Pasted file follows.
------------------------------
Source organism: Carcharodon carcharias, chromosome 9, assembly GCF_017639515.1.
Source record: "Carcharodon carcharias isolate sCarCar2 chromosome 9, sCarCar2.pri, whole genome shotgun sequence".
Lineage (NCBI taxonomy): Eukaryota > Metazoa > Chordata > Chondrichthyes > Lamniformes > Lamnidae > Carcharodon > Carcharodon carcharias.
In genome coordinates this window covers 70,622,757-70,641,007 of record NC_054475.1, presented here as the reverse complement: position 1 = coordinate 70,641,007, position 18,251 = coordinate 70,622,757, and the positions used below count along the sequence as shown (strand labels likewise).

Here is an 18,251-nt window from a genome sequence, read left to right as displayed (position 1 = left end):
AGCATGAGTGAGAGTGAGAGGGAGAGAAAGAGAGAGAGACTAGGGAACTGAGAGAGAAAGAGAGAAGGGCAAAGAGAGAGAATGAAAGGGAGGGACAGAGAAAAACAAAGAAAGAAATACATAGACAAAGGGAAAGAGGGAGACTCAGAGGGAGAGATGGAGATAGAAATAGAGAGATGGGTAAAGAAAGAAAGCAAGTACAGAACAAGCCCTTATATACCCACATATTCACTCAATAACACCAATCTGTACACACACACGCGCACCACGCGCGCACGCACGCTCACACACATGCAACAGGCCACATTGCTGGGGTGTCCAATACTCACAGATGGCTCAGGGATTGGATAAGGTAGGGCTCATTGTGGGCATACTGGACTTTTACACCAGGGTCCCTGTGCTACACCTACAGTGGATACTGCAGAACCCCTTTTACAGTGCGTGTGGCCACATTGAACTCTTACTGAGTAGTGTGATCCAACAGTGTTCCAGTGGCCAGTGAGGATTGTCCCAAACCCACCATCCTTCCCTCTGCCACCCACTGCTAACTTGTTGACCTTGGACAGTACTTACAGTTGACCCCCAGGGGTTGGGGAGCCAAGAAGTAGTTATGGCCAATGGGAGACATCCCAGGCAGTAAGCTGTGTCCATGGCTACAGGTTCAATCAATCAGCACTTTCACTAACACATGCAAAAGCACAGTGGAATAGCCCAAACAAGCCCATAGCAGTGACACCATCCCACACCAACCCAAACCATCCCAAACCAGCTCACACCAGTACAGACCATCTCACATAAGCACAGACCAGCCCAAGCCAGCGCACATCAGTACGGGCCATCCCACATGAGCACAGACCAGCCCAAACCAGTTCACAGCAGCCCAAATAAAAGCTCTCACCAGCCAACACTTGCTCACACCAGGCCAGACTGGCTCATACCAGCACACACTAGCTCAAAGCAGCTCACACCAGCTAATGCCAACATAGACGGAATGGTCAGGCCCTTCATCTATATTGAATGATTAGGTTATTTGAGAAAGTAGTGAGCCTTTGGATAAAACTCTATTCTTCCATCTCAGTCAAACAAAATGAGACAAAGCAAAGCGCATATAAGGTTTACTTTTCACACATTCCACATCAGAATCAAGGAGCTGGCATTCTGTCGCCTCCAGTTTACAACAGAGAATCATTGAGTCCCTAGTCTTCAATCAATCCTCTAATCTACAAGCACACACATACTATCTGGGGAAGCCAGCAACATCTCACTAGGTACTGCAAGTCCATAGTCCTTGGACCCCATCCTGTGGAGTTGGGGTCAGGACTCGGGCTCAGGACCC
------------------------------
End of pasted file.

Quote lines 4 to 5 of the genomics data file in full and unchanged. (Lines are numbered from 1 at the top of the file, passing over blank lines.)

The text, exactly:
In genome coordinates this window covers 70,622,757-70,641,007 of record NC_054475.1, presented here as the reverse complement: position 1 = coordinate 70,641,007, position 18,251 = coordinate 70,622,757, and the positions used below count along the sequence as shown (strand labels likewise).

Here is an 18,251-nt window from a genome sequence, read left to right as displayed (position 1 = left end):